“The first book,” the gentle-voiced Umeek explains, referring to Tsawalk: A Nuu-chah-nulth Worldview (UBC Press, 2004), “was essentially based on my personal experience of racism at university. It was therefore a defence of where I came from, of my family and my experiences, which were said to be irrelevant.” The second book, he says, follows, as it demonstrates the value of his people’s lifeway not just inherently but for the lessons it offers the wider world, including the Western-worldview generator: academia.
“It is not meant to attack,” he tells me, “but to expose.” In fact, the book contains remarkably little emotionalism or bitterness. “A belief in the mystery of creation,” he tells me, “prevents extreme reactions because our stories teach us that we don’t understand enough to be definitive. It’s like Einstein’s statement about how we do not know one thousandth of one percent of what nature is. Aboriginals have the same point of view about reality. What is significant is how little humans know.”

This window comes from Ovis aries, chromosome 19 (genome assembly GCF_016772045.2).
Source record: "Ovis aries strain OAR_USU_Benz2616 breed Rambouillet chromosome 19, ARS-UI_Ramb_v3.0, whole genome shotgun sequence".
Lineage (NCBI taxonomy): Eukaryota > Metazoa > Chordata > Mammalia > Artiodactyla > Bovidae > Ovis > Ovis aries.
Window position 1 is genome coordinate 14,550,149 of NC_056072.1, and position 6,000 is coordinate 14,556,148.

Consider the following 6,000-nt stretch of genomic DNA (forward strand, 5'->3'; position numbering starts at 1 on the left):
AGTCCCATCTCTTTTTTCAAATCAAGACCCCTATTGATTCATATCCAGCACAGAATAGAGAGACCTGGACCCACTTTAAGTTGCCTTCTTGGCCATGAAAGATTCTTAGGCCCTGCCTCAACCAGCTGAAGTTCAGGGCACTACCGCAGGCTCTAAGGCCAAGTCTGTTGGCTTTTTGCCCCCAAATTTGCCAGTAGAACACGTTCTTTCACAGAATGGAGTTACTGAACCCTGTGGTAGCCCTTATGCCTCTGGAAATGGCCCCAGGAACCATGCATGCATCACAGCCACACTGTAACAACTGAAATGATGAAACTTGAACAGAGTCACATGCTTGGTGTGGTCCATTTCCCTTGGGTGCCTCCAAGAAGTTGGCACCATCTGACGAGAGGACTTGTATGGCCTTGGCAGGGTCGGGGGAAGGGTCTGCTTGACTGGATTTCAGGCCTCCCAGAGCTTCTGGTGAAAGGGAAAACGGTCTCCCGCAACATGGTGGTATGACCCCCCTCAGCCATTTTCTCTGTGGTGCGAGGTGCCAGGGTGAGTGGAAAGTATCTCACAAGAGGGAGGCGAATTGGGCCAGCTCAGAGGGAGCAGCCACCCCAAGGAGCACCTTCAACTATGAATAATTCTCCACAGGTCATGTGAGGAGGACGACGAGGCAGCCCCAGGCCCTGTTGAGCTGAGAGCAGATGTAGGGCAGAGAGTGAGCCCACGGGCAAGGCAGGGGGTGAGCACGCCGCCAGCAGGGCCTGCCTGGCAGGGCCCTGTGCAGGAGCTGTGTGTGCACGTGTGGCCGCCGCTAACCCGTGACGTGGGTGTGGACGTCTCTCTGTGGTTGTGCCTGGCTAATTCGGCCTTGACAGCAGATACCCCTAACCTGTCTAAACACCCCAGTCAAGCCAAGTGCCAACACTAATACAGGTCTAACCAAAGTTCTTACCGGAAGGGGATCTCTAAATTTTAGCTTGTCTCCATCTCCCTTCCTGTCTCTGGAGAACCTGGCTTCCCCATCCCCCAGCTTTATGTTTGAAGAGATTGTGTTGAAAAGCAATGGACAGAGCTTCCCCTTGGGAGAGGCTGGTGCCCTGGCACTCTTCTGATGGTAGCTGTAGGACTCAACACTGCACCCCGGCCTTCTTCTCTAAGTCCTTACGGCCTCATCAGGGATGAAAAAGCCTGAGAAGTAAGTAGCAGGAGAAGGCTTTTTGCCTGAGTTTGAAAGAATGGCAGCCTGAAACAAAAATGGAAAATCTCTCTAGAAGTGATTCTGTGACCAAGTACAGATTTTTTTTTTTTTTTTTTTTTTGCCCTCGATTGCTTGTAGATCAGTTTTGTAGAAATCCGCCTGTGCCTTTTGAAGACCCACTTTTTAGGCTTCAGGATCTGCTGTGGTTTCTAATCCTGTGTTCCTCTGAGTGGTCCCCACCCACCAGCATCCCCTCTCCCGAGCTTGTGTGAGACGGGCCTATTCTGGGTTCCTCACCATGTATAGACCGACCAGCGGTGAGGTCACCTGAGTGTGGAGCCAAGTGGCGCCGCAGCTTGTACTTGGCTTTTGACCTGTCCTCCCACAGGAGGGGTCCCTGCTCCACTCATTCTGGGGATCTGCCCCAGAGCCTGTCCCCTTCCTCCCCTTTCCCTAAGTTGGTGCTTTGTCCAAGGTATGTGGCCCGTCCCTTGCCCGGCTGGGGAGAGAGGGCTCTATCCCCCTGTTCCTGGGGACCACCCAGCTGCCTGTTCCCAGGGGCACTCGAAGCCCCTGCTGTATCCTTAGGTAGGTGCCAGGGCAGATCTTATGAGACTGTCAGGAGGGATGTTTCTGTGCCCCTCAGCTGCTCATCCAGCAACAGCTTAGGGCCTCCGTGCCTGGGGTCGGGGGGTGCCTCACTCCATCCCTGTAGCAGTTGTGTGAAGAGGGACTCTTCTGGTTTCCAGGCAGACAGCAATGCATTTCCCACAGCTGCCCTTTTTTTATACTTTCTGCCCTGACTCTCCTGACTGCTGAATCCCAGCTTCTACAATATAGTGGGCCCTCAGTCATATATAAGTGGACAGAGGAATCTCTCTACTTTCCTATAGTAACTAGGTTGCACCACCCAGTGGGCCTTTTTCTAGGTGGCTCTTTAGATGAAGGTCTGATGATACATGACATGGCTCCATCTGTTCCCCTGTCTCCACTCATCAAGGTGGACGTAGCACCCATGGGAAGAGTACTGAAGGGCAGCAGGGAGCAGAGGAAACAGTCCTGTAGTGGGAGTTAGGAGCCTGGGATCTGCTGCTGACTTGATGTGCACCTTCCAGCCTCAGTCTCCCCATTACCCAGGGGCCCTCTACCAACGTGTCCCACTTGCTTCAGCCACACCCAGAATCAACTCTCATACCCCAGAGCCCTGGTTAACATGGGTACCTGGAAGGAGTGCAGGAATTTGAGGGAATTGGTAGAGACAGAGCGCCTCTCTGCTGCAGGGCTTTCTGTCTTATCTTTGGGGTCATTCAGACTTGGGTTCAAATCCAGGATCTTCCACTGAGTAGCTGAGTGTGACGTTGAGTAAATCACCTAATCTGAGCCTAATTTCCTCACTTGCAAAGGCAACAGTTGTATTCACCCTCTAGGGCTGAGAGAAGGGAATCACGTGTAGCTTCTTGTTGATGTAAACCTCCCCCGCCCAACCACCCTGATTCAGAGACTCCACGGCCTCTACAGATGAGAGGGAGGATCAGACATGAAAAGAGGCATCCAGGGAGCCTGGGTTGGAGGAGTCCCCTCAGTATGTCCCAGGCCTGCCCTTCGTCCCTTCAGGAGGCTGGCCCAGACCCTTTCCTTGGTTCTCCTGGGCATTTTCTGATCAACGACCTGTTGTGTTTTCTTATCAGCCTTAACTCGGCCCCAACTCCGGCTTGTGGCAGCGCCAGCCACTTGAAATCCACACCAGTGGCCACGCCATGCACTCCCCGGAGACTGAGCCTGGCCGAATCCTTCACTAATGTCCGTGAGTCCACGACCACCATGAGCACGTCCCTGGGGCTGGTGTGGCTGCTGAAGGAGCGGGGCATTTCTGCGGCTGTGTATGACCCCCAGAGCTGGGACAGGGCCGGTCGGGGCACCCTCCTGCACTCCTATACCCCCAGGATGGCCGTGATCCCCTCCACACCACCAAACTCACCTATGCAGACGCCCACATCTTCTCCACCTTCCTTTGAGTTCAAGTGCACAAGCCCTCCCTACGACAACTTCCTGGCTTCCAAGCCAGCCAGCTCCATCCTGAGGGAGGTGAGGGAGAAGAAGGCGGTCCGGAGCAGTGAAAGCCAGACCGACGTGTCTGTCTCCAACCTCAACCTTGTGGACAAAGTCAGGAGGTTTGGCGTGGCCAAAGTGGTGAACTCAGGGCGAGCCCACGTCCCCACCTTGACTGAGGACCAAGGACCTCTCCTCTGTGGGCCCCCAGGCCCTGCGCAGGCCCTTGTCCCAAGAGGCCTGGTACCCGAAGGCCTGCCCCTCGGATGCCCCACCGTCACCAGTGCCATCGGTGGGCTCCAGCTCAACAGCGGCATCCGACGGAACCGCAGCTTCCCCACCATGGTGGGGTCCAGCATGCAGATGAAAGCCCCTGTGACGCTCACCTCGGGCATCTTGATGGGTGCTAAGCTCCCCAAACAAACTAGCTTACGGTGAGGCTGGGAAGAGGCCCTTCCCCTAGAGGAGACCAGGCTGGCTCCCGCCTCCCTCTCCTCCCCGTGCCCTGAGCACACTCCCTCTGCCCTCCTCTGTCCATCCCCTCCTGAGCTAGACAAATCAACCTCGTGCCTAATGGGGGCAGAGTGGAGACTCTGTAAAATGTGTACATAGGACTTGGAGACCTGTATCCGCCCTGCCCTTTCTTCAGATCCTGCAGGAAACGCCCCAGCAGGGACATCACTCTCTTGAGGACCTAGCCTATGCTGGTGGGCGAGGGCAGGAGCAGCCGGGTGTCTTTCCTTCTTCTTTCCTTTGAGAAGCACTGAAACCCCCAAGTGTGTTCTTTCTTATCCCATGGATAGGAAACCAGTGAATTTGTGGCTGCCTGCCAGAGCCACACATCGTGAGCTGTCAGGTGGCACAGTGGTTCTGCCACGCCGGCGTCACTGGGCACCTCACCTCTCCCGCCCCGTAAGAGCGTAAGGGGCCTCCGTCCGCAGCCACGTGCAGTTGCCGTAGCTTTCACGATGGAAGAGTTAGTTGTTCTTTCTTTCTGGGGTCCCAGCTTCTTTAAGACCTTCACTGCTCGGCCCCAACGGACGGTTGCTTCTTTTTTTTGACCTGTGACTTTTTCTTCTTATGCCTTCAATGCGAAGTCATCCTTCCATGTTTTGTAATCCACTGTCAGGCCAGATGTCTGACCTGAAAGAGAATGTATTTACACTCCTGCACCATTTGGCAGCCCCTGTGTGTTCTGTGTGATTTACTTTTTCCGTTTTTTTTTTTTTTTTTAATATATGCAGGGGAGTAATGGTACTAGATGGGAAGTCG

What’s also significant is how we know the little we do know. In ancient Nuu-chah-nulth society, vision quest knowledge was experience-based, and myths were tested and proven true. Such practice seems opposed to the empirical research of the scientific method, but Umeek says they are equally valid ways of testing one’s cultural stories and, therefore, one’s world view.
The book is therefore also a call to contemporary Nuu-chah-nulth (and all of us) to reconnect with the principles of their ancient culture—principles of recognition, consent, respect and continuity, principles that can perhaps heal personal as well as political and even environmental wounds.